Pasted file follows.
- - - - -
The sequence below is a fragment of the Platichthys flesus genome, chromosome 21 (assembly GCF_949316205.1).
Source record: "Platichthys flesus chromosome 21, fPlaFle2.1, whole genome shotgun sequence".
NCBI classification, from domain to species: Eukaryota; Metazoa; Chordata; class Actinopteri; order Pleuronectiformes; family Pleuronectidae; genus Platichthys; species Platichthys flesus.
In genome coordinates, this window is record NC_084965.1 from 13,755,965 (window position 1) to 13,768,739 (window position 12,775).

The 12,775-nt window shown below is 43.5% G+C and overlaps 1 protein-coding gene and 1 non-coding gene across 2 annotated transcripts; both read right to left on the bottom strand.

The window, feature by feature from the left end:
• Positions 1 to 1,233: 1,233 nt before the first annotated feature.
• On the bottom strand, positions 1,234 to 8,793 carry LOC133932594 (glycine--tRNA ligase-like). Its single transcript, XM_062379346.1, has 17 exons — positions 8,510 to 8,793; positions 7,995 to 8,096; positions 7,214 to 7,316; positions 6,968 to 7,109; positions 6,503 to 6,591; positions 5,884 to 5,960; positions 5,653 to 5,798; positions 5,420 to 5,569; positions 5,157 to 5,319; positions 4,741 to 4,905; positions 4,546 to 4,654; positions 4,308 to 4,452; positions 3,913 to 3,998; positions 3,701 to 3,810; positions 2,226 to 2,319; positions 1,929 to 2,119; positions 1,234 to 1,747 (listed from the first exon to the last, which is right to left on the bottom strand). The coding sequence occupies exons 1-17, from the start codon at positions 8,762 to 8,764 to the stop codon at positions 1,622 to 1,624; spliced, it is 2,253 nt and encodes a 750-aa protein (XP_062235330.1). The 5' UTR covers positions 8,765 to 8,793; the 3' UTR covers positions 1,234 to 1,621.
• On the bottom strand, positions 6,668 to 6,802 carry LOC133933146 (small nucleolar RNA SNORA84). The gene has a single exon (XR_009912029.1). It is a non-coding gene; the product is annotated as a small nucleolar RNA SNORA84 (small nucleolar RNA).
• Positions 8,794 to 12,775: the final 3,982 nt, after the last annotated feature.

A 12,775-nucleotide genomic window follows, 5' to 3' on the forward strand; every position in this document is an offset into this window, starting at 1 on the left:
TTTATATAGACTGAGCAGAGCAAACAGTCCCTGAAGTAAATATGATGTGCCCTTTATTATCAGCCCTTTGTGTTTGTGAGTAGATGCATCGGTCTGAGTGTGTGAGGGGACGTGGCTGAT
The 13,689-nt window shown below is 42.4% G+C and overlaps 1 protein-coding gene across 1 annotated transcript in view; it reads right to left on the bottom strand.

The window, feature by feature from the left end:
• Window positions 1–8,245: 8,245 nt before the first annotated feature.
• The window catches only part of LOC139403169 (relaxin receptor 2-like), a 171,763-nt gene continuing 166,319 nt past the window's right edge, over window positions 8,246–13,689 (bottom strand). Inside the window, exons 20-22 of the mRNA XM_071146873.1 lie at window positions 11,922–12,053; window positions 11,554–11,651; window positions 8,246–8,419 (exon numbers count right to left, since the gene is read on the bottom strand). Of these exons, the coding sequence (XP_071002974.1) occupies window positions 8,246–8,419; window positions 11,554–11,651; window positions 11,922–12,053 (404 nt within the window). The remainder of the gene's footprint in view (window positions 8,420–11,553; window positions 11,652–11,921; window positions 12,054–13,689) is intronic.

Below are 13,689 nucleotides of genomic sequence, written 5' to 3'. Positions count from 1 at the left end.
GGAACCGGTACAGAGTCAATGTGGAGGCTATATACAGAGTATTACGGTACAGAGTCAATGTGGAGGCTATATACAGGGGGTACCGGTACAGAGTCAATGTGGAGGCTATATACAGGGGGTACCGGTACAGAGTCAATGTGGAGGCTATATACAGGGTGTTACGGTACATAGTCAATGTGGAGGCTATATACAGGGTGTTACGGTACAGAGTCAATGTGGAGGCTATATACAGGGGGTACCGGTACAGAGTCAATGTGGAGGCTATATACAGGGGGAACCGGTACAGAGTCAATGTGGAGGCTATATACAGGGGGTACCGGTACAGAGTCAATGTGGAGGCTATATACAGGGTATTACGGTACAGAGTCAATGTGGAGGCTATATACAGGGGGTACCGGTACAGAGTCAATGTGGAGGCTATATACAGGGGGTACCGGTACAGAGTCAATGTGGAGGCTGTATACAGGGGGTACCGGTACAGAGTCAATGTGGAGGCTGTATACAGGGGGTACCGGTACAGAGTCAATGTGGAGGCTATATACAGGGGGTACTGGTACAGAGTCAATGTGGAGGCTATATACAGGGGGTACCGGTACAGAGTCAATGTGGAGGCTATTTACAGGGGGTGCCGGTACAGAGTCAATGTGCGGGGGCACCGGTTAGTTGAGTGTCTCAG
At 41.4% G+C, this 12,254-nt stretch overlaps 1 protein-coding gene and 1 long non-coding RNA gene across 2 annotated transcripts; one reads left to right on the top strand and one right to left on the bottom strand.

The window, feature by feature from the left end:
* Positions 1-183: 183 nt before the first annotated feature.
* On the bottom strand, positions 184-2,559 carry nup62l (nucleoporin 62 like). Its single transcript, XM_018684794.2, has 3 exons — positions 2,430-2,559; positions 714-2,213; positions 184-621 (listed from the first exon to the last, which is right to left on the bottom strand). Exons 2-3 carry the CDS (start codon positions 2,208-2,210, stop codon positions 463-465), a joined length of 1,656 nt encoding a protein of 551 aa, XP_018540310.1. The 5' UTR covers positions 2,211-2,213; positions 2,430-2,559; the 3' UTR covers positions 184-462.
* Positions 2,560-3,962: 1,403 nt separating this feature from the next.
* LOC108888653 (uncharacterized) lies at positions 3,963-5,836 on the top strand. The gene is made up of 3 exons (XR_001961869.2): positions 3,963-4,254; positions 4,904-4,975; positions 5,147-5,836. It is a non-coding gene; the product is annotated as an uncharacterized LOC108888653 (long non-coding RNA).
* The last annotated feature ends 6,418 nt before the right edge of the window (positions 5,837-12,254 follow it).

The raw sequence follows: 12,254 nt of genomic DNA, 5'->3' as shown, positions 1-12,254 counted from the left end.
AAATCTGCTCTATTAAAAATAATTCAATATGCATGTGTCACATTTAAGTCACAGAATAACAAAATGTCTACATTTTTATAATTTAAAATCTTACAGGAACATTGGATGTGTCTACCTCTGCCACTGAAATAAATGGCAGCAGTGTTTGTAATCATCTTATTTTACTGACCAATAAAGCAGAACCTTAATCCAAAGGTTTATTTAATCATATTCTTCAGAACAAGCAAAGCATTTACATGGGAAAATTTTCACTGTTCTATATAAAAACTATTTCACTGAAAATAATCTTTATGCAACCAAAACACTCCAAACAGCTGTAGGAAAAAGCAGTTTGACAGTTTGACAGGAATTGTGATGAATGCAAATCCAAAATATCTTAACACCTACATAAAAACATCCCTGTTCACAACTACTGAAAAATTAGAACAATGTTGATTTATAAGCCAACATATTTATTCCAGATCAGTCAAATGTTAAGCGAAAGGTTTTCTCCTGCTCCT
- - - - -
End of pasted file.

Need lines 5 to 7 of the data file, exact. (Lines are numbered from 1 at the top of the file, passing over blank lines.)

The 12,775-nt window shown below is 43.5% G+C and overlaps 1 protein-coding gene and 1 non-coding gene across 2 annotated transcripts; both read right to left on the bottom strand.

The window, feature by feature from the left end:
• Positions 1 to 1,233: 1,233 nt before the first annotated feature.